Matthew: Yeah, I used the case studies of Max Planck and Albert Einstein. They were both musicians. They both would actually play music together. Max Planck could have been a concert pianist and really he describes how the thing that kept him in physics was when one of his teachers at university told him, "Become a pianist. You're really good and honestly, in physics, there's nothing left to really discover. It's just sort of ironing out the details." And Max Planck said "No! There's no way that everything has been discovered! There's no way!"

That's what got under his skin and he was like, "I'm going to prove him wrong and I'm going to make a discovery." He was looking at black body radiation and there were certain paradoxes that were arising in the black body. When you'd heat a black body of metal usually, as the heat increased, light started increasing and as the heat increased there were different colours being emitted by the black body, as you see on your heating element. And the hotter it got it went from orange to yellow to white and then into the blues.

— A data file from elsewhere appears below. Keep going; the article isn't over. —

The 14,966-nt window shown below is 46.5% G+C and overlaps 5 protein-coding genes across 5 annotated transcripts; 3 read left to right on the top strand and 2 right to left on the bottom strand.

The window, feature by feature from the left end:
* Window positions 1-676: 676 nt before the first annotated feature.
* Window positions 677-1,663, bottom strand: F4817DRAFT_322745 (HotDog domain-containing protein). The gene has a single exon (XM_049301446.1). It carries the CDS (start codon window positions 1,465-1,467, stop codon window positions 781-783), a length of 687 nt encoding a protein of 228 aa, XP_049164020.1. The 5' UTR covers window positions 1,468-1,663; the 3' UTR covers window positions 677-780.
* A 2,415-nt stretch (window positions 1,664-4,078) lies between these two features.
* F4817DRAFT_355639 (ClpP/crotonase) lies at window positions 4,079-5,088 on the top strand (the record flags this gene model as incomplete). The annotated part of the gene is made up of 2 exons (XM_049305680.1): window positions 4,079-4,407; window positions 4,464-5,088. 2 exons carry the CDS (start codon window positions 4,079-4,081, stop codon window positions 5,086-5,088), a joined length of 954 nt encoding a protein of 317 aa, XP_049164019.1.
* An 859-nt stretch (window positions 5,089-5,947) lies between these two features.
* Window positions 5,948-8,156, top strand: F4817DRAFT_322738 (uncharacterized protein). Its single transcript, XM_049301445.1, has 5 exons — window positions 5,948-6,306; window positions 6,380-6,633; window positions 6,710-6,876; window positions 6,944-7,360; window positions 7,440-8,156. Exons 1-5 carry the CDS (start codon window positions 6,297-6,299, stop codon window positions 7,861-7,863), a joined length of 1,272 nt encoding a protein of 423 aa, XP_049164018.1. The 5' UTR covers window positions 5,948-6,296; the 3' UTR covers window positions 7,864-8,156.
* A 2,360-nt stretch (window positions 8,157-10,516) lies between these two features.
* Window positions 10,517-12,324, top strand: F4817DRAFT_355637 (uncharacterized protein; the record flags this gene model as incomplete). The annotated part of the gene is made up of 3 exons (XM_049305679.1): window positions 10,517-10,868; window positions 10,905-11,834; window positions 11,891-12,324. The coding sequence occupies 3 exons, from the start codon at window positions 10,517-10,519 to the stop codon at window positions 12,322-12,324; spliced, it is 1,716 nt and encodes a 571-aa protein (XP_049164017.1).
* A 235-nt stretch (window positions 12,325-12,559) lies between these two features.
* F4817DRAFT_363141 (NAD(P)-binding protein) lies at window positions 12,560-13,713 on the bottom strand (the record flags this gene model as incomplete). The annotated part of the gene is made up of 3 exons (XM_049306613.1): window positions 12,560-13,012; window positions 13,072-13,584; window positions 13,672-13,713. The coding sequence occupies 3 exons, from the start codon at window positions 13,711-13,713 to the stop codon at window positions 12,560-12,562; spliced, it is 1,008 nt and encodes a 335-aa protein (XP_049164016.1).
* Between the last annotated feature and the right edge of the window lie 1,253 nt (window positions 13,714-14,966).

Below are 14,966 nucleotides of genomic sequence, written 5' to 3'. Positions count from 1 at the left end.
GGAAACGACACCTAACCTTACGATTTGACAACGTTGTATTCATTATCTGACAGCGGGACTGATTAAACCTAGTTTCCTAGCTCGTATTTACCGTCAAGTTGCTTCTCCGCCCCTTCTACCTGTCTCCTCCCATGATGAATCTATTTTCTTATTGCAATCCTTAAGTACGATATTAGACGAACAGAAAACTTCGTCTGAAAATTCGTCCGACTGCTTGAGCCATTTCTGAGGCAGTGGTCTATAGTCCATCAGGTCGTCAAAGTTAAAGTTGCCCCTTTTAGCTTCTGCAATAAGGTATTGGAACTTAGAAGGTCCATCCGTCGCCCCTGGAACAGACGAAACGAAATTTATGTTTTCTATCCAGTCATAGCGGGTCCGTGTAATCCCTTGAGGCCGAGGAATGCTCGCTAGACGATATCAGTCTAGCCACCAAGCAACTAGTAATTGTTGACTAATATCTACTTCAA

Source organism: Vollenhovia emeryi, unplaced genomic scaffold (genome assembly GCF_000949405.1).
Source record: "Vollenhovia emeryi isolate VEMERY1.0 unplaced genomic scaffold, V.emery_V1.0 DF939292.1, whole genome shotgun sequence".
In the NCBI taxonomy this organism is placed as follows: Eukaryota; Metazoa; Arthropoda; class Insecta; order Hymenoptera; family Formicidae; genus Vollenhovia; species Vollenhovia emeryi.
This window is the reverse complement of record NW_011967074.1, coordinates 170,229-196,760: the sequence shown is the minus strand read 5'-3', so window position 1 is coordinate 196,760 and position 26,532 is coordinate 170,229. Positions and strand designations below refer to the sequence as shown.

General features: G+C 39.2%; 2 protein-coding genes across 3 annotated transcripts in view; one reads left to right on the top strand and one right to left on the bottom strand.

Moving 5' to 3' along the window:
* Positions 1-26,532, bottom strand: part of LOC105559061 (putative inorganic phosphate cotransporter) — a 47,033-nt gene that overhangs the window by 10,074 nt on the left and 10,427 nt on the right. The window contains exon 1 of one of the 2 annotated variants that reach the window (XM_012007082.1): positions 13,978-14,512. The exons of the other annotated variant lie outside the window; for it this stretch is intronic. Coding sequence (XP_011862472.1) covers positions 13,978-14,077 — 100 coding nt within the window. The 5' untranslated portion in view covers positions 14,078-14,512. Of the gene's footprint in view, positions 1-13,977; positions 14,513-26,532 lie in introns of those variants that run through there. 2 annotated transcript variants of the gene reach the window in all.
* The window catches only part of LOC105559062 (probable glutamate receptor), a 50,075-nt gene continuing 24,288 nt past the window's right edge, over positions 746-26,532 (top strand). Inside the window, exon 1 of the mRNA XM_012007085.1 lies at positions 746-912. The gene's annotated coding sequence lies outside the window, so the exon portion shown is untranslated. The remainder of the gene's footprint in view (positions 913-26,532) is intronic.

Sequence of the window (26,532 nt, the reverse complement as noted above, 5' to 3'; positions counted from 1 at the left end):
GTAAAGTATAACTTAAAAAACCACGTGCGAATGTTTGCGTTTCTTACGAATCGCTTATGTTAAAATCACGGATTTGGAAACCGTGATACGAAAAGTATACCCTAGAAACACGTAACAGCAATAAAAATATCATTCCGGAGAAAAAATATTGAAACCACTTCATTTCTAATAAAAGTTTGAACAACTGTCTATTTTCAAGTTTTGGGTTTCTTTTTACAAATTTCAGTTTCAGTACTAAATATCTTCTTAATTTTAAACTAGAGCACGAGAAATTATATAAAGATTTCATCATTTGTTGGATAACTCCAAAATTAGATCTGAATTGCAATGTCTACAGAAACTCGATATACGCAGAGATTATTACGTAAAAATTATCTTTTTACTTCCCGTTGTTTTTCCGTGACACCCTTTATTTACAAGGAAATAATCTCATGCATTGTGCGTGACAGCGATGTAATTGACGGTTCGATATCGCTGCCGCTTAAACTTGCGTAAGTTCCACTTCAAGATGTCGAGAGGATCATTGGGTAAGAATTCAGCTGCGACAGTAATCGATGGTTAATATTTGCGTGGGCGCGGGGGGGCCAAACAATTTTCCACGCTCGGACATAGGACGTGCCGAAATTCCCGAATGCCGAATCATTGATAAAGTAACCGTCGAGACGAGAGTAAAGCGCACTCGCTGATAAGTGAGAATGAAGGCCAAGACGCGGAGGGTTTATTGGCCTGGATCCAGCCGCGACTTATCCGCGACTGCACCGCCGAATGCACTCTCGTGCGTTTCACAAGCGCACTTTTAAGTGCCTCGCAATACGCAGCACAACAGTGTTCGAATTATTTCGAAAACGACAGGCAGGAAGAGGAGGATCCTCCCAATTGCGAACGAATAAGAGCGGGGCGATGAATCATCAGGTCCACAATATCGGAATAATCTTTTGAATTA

And then at a certain point it just disappeared. It stopped increasing. Rather than increasing the colours you had a sort of drop off. He was like, why does it drop off? Does it just stop there? So you have this increase and then all of a sudden it increases in the light spectrum and you wonder why is that? Why isn't it just increasing forever?